REVERSE SWEEP TURNS THE GAME
By propping up Jagmohan Dalmiya and persuading N. Srinivasan to step aside, Arun Jaitley has secured his own chances of heading cricket’s richest organisation
Leaning back in his black leather chair at his home- cum- office in Kailash Colony, south Delhi, Arun Jaitley steals a minute from some important papers and glances at the 81cm LED screen broadcasting the India- Australia Champions Trophy warm- up match on June 4. “From a hopeless situation at 55 for 5, ( M. S.) Dhoni and ( Dinesh) Karthik have helped us cross 300. It’s a great recovery,” he says, with a satisfied smile. Off the field, the BCCI vice- president tried to script a similar recovery in the past week while negotiating between an adamant president who failed to see logic and board members who sought N. Srinivasan’s resignation after his son- in- law was arrested for alleged betting and spot- fixing.
Yet, his handling of the crisis has not won him any brownie points, either with the cricket- loving public or within political circles. He didn’t bother to attend the emergency working committee meeting in Chennai on June 2, preferring to communicate via videoconferencing from a Delhi five- star hotel. Addressing the working committee, he spoke about how the recent arrests had affected the credibility of the board and asked Srinivasan to “step aside” in a bid to placate the warring faction led by Punjab Cricket Association President I. S. Bindra and ostensibly backed by former BCCI president Sharad Pawar. It was not enough. Bindra recorded his dissent in the meeting, saying there was no rule in the constitution for the president to step aside. “Srinivasan should resign and come back if exonerated. I said this sham will not satisfy the public,” Bindra said after the meeting.
To pacify Srinivasan and his group, Jaitley propped up the name of 73year- old Jagmohan Dalmiya, the former BCCI and ICC president who had been kept out of the board for embezzlement of 1996 World Cup funds and slapped with a recovery notice of Rs 47 crore. Dalmiya was accepted back into the board in 2010 after a complaint against him regarding the World Cup accounts was withdrawn, and has been soft on Srinivasan over the entire issue, given their common rivalry with Pawar.
Jaitley says people are wrongly interpreting his actions, and insists he has no vested interest. “I just saw a role for myself in putting the board back in place with Srinivasan stepping aside to ensure a free and fair probe. That is all I wanted from all of this,” he tells INDIA TODAY. But 1983 World Cup winner and BJP leader Kirti Azad says he is “extremely disappointed” with the way Jaitley handled the issue. “The events have proved that BCCI is actually Brotherhood for Control of Cricket in India.”
Although Jaitley has said he wanted former board chief Shashank Manohar at the helm— that proposal was shot down outright at the meeting by Camp Srinivasan— BCCI officials believe that by turning down the offer to step in as interim head and throwing the ball in Dalmiya’s court, Jaitley has played a masterstroke. As someone who sees himself as a possible prime ministerial candidate and a BCCI presidential nominee in September 2014, Jaitley, leader of Opposition in the Rajya Sabha, wasn’t keen to take over a troubled board at this juncture, especially with the General Elections next year. “Sport, especially cricket, is my passion. But my priority right now is politics. This is election year, so I declined, saying I have no interest in taking up any responsibility at this time,” he says.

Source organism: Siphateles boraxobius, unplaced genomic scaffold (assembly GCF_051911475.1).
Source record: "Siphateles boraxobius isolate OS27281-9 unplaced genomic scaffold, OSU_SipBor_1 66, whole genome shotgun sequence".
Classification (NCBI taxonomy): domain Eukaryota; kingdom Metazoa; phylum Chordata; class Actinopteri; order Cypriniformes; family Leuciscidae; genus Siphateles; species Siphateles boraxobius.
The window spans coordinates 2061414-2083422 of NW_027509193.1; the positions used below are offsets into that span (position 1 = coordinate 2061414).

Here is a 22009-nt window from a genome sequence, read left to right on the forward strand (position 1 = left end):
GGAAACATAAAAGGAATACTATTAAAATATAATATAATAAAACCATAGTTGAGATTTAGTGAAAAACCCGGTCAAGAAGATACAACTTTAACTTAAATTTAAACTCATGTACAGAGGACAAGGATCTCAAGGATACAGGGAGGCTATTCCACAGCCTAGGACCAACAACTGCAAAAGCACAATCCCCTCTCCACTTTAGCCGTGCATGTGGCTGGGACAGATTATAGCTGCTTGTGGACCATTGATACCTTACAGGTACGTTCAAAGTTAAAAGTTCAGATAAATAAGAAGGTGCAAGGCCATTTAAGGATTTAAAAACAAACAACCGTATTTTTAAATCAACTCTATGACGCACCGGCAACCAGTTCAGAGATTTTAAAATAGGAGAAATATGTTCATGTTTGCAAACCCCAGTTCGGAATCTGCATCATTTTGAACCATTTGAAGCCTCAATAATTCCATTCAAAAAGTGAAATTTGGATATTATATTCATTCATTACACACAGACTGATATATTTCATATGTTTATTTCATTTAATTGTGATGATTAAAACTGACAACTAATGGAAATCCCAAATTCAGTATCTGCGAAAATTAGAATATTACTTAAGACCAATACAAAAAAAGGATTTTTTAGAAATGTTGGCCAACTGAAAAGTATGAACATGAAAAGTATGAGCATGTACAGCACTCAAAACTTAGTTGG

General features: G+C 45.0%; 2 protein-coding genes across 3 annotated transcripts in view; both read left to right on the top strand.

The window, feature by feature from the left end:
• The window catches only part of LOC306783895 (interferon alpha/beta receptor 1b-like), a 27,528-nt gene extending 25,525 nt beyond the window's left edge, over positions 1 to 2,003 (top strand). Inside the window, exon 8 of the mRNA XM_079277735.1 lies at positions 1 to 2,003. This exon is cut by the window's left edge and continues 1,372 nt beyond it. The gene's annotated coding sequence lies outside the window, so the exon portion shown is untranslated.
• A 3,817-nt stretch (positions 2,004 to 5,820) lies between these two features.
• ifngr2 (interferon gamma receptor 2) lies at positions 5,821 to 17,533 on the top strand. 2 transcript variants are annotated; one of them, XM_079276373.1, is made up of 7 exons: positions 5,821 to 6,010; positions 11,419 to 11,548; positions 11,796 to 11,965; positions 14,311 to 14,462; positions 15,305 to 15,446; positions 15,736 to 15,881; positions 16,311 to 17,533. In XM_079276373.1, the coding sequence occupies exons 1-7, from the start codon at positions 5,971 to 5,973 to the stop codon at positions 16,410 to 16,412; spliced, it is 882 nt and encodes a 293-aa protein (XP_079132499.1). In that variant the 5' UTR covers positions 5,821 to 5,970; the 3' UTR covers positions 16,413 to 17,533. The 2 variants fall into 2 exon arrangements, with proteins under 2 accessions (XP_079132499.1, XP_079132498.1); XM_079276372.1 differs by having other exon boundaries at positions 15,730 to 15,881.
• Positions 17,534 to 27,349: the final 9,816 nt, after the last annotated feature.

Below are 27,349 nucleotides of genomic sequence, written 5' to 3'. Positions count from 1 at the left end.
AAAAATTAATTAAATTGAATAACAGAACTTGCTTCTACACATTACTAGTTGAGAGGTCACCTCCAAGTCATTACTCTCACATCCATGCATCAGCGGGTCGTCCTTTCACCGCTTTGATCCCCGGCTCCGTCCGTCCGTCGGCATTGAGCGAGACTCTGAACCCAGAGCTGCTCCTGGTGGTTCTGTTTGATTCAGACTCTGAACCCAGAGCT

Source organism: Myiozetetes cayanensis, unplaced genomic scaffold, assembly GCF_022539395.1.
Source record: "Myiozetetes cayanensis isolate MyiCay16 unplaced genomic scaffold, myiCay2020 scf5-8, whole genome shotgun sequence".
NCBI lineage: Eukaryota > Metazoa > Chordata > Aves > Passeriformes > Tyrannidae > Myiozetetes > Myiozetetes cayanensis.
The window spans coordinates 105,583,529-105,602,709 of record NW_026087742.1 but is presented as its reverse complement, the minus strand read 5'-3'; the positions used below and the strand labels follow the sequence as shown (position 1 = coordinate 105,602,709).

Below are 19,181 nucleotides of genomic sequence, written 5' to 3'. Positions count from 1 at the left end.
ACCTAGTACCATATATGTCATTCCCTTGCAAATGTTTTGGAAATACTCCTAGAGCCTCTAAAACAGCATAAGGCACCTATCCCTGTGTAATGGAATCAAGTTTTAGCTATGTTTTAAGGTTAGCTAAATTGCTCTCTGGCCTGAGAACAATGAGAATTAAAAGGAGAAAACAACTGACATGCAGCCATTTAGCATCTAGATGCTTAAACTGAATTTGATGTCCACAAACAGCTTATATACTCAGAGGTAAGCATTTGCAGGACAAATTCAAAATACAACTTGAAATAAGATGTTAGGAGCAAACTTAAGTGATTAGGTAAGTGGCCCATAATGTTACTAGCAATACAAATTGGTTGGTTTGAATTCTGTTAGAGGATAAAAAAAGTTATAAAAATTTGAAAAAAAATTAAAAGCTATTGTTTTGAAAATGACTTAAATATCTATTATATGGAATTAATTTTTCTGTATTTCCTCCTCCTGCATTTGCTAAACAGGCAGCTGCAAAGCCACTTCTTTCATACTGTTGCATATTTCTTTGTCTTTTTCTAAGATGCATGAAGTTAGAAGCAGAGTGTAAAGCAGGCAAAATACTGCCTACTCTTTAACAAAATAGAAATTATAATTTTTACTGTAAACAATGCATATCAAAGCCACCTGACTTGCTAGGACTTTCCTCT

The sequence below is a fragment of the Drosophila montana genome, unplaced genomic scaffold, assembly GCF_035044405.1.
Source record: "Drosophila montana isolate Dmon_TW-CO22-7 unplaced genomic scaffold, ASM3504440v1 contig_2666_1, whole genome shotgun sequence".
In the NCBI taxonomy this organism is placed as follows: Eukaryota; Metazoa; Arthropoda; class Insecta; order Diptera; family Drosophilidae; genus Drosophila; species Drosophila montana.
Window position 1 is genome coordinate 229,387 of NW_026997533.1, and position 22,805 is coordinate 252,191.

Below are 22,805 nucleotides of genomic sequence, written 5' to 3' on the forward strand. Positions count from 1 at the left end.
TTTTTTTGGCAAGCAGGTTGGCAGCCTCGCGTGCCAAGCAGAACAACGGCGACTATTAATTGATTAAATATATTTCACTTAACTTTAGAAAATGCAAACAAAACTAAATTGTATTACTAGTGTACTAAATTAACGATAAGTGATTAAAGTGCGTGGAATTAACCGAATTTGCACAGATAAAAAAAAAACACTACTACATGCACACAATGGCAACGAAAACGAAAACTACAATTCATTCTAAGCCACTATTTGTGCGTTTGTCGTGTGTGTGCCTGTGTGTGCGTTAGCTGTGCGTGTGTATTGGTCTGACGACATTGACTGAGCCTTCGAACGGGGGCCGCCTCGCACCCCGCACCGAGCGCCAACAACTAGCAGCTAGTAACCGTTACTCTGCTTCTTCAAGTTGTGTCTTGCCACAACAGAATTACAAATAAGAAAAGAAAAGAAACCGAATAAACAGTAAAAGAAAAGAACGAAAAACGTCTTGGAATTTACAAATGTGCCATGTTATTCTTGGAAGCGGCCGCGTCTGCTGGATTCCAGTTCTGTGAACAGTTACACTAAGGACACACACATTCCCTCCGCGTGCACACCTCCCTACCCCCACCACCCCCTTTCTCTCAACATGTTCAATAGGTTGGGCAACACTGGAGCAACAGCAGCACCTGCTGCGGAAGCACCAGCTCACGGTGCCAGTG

“MY PRIORITY RIGHT NOW IS POLITICS. THIS IS ELECTION YEAR, SO I HAVE NO INTEREST IN TAKING UP ANY OTHER BOARD RESPONSIBILITY NOW.” Arun Jaitley BCCI VICE- PRESIDENT
Sources in BCCI say the sudden elevation of Dalmiya has an intriguing back story to it, and Jaitley merely exploited it to everyone’s benefit. In September 2012, Srinivasan had mooted an amendment in the BCCI Rules and Regulations clause 15 ( iii), which allowed any two affiliates of a zone to propose a candidate from another zone, to reportedly allow Jaitley’s candidature for president from east zone in 2014. Dalmiya, who already had two votes of his own as Cricket Association of Bengal and National Cricket Club president, apart from wielding clout over the east bloc, had already agreed to pitch in for Jaitley, who otherwise would have to wait until 2017, when it will be the north zone’s turn to nominate a president.
BCCI officials believe that by proposing Dalmiya’s name, Jaitley has cemented his goodwill with the east zone, and by coaxing Srinivasan to ‘ step aside’, he has provided a face- saving formula, thus securing votes from the south. Within the 30- member body, Jaitley has secured 16 votes, in addition to five from the north. Bindra says Jaitley had his way in the meeting. “Most of the suggestions came from Jaitley, including the appointment of Dalmiya,” he says.
Jaitley, who had publicly asked for resignations of central ministers on moral grounds in recent weeks, claims he reiterated his sentiments privately to the BCCI president over the phone at least thrice between May 27 and 29. On May 31, after Secretary Sanjay Jagdale and Treasurer Ajay Shirke quit, Jaitley dialled Srinivasan again at 11.30 p. m. Srinivasan said he would get back to him the next day. It was the first sign of Srinivasan melting. Srinivasan called back with two conditions— of retaining his position in ICC and deciding who would fill in as BCCI secretary and treasurer— but later relented to ‘ step aside’ unconditionally.
After 15 years, Jaitley’s supporters feel the BCCI president’s post is a logical conclusion for his career as a cricket administrator. He declined it, perhaps because he knew the opportunity would come again. In 2014.